Complainant was able to identify petitioner from a lineup of six patrolmen who were identically dressed and one of whom was similar in height, build and physical characteristics to petitioner. The physical description given by complainant before identifying petitioner at the lineup was reasonably accurate as was her description of the area of the incident and the lighting conditions which prevailed there.

Petitioner admitted that he was sometimes called "Big Al," and two witnesses at the hearing referred to him as "Al." However, petitioner denied the misconduct alleged by complainant and maintained that he was in the company of two Hempstead Town Park security guards during most of the time of the alleged incident, leaving twice for short periods not in excess of 10 minutes. The two guards corroborated petitioner's alibi.

Finally, the testimony of Inspector Tobin, petitioner's commanding officer, indicates that petitioner was the only patrolman assigned to the area of the incident at the time complainant testified it took place.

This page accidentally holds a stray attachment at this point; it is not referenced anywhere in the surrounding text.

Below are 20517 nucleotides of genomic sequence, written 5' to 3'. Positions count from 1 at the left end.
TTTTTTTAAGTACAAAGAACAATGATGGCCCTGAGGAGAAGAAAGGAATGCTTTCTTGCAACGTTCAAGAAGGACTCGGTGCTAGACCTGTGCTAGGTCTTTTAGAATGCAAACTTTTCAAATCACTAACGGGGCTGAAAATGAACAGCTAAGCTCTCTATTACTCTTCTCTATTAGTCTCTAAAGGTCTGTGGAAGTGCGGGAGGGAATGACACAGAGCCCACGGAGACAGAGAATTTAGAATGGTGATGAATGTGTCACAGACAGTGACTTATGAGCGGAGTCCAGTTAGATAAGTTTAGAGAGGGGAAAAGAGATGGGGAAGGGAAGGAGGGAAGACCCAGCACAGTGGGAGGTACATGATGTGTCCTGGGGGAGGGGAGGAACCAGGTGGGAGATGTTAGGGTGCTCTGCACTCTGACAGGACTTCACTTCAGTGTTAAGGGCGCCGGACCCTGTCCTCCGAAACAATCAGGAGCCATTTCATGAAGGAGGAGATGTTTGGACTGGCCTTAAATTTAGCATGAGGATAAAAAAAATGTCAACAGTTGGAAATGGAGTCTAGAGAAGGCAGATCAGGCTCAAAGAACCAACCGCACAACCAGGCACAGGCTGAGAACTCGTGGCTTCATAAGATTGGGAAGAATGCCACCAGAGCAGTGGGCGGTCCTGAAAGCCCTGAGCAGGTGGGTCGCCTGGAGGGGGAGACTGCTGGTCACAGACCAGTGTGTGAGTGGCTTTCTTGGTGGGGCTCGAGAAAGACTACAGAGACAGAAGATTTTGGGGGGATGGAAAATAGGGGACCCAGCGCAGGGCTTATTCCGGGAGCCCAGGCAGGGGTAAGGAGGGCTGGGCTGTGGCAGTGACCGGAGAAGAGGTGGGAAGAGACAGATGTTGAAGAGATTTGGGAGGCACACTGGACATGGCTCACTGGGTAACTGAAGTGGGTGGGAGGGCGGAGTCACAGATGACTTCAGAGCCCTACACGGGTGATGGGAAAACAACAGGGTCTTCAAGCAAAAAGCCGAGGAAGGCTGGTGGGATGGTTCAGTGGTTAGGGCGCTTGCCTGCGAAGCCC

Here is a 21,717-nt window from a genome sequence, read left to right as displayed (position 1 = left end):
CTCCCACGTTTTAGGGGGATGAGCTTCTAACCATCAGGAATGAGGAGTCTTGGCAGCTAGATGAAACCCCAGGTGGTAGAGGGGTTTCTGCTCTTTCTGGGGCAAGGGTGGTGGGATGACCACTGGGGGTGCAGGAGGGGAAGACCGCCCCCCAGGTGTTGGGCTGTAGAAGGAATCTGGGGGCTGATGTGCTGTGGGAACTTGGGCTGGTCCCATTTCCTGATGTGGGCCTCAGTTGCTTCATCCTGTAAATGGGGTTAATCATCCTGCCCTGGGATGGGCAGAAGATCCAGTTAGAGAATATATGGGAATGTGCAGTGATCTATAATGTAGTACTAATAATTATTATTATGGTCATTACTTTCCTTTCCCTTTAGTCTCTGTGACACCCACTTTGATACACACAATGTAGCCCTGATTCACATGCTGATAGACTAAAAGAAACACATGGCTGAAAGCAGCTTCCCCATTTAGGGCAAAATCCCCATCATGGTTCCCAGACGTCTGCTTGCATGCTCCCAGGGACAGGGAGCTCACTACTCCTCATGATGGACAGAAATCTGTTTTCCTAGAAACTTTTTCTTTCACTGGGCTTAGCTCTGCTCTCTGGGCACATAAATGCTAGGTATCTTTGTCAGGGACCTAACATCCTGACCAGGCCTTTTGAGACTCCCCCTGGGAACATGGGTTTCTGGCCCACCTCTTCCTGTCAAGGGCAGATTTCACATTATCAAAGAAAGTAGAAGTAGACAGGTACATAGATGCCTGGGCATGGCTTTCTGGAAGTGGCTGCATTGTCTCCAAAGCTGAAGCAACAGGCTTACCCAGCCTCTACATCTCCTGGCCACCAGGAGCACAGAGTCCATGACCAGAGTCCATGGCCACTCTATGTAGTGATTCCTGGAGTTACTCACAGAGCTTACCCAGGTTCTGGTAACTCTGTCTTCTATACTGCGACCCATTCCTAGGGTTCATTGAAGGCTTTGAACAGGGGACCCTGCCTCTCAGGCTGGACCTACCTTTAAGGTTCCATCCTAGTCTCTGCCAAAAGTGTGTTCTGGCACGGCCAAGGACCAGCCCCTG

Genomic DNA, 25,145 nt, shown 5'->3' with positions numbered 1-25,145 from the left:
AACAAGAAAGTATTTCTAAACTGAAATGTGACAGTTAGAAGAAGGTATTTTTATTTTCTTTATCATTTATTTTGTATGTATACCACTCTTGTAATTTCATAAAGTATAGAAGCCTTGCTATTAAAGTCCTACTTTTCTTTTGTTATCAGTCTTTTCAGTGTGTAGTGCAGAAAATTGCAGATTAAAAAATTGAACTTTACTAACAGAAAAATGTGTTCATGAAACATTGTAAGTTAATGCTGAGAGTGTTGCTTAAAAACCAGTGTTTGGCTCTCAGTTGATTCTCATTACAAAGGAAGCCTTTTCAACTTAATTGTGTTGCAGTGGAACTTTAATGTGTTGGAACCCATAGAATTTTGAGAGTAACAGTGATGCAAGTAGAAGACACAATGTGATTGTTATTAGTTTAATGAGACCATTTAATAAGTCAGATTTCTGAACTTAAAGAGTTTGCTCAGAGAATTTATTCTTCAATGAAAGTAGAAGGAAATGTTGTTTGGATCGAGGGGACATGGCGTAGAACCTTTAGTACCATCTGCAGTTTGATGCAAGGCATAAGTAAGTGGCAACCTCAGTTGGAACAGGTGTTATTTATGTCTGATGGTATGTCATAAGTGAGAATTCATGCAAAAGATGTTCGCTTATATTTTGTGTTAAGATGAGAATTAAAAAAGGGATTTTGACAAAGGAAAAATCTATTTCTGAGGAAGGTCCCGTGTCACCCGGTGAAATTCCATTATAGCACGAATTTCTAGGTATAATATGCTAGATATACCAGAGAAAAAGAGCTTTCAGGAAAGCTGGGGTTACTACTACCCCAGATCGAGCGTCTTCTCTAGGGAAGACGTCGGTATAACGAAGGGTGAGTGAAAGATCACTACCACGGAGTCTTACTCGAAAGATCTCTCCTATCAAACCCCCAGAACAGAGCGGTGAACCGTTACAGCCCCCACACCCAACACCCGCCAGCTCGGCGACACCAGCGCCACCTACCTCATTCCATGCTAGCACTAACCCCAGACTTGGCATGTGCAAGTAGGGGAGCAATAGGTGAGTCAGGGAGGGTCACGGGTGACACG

After considering the evidence adduced at this hearing, the Trial Commissioner determined that substantial evidence established that petitioner had made "sexual advances towards a female person and [committed] a sexual act in the presence of said female person while parked with said female in Departmental Car Number 112", and recommended that the Police Commissioner of Nassau County impose appropriate disciplinary action. The Police Commissioner confirmed the findings and recommendations of the Trial Commissioner and ordered petitioner dismissed from the police department. Petitioner then commenced this article 78 proceeding to revoke or modify the Police Commissioner's order dismissing him from the force. The Appellate Division vacated the Police Commissioner's determination because "the admission of the results of the polygraph tests [at the disciplinary hearing] was improper [citation omitted] as was also the admission of the hearsay reports of the 1961 unverified incident which petitioner had never been called upon to refute."

In addition to the reasons given by the Appellate Division for reversal, the petitioner maintains that the Police Commissioner's determination is not supported by "substantial evidence."